BBC Commissions Historical Crime Series ‘My Grandad Was Innocent’

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23 Jun 17
BBC Commissions Historical-Crime Series 'My Grandad Was Innocent'

BBC Commissions Historical-Crime Series ‘My Grandad Was Innocent’

BBC One has commissioned a new historical crime series called My Grandad Was Innocent the channel announced today.

The factual format appears to be a sort of cross between ‘Who Do You Think You Are?’ and a historical version of ‘Crimewatch’, where two top criminal barristers, Sasha Wass and Jeremy Dein, investigate historical murders where the convicted went to the gallows pleading their innocence. They join forces with a living member of the convicted criminal’s family to re-examine the crime and evidence, employing modern forensic techniques to ask whether the original conviction was safe.

“This series is based on an ambitious and powerful idea,” commentsDan McGolpin, Controller BBC Programming and Daytime. “Ten families who believe that their relative may have been falsely convicted of murder and hanged will get the opportunity to clear their name.”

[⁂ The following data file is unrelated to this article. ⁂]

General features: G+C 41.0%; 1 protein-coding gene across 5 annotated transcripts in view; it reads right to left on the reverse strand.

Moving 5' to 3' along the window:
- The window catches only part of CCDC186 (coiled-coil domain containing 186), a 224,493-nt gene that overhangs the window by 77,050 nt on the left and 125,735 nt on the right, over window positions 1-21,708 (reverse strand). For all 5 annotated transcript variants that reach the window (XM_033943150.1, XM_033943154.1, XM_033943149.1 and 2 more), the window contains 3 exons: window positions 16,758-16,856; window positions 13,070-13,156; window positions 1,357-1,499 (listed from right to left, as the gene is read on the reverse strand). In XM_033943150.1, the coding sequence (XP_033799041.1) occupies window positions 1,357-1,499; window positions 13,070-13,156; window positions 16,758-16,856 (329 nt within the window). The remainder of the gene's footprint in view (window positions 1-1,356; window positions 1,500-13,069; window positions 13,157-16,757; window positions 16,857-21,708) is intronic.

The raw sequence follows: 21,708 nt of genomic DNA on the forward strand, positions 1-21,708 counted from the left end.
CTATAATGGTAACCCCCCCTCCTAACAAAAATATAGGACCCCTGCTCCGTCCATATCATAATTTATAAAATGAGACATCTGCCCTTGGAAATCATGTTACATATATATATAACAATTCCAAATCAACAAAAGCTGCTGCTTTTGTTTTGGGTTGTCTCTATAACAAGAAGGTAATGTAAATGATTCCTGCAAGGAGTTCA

Between 1900 and 1964, 845 men and 18 women were hanged in the British Isles and a further 5,960 people found guilty of murder and given life sentences. Of these cases, 2,738 were referred to the Court of Appeal. Going back over original police files and trial documentation, the barrister-presenters identify crimes that bear the hallmarks of miscarriages of justice. The pair examine every detail of the case, piecing together the evidence to create a complete picture of the crime and a profile of personalities involved. They then draw on the knowledge of medical and forensic experts, the police, local history experts and crime writers to interpret their findings and prepare a final submission for the courts.

 

“We’re hugely proud of this show,” adds Mike Benson, director of Chalkboard, who are making the series. “There are thousands of historic cases where individuals were sent to their death on purely circumstantial evidence and we are giving the families of these individuals a chance to re-examine the evidence through a modern, forensic prism. The crack team we’ve brought together to investigate these cases will use scientific tools and techniques such as DNA and ballistics to uncover the truth about historical crimes. It’s riveting television, but it’s more than just compulsive drama – ‘My Grandad Was Innocent’ has the potential to right wrongs, set the record straight and hold the criminal-justice system to account.”

My Grandad Was Innocent‘ will air on BBC One in Early 2018.